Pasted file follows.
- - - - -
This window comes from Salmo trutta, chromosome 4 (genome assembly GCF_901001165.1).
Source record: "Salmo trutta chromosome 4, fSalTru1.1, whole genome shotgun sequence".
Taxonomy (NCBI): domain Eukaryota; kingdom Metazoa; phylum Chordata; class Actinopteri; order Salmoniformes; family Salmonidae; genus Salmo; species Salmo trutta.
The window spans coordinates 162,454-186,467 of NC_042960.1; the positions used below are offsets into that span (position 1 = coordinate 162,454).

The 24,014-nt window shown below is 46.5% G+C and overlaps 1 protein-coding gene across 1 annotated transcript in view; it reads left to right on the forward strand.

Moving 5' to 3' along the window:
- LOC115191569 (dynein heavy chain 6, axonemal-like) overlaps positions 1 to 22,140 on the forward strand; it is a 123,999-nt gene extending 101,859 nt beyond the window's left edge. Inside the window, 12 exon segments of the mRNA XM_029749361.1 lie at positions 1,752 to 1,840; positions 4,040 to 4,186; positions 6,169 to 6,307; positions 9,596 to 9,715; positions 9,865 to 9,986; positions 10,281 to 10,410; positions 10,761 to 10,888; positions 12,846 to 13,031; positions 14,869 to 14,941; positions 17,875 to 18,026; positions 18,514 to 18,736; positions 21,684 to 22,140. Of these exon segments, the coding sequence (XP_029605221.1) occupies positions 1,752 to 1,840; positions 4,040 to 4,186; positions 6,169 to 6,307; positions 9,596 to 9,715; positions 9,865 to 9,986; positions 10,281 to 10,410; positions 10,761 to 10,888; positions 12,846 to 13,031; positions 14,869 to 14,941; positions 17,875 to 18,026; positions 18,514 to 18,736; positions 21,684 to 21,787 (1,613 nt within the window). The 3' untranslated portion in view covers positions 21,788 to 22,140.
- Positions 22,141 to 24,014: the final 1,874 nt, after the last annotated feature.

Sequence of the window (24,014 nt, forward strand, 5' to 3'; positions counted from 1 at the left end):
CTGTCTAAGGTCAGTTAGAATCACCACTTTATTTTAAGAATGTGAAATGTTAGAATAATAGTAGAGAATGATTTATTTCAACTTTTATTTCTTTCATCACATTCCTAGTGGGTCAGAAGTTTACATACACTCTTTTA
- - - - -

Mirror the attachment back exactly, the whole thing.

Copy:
This window comes from Salmo trutta, chromosome 4 (genome assembly GCF_901001165.1).
Source record: "Salmo trutta chromosome 4, fSalTru1.1, whole genome shotgun sequence".
Taxonomy (NCBI): domain Eukaryota; kingdom Metazoa; phylum Chordata; class Actinopteri; order Salmoniformes; family Salmonidae; genus Salmo; species Salmo trutta.
The window spans coordinates 162,454-186,467 of NC_042960.1; the positions used below are offsets into that span (position 1 = coordinate 162,454).

The 24,014-nt window shown below is 46.5% G+C and overlaps 1 protein-coding gene across 1 annotated transcript in view; it reads left to right on the forward strand.

Moving 5' to 3' along the window:
- LOC115191569 (dynein heavy chain 6, axonemal-like) overlaps positions 1 to 22,140 on the forward strand; it is a 123,999-nt gene extending 101,859 nt beyond the window's left edge. Inside the window, 12 exon segments of the mRNA XM_029749361.1 lie at positions 1,752 to 1,840; positions 4,040 to 4,186; positions 6,169 to 6,307; positions 9,596 to 9,715; positions 9,865 to 9,986; positions 10,281 to 10,410; positions 10,761 to 10,888; positions 12,846 to 13,031; positions 14,869 to 14,941; positions 17,875 to 18,026; positions 18,514 to 18,736; positions 21,684 to 22,140. Of these exon segments, the coding sequence (XP_029605221.1) occupies positions 1,752 to 1,840; positions 4,040 to 4,186; positions 6,169 to 6,307; positions 9,596 to 9,715; positions 9,865 to 9,986; positions 10,281 to 10,410; positions 10,761 to 10,888; positions 12,846 to 13,031; positions 14,869 to 14,941; positions 17,875 to 18,026; positions 18,514 to 18,736; positions 21,684 to 21,787 (1,613 nt within the window). The 3' untranslated portion in view covers positions 21,788 to 22,140.
- Positions 22,141 to 24,014: the final 1,874 nt, after the last annotated feature.

Sequence of the window (24,014 nt, forward strand, 5' to 3'; positions counted from 1 at the left end):
CTGTCTAAGGTCAGTTAGAATCACCACTTTATTTTAAGAATGTGAAATGTTAGAATAATAGTAGAGAATGATTTATTTCAACTTTTATTTCTTTCATCACATTCCTAGTGGGTCAGAAGTTTACATACACTCTTTTA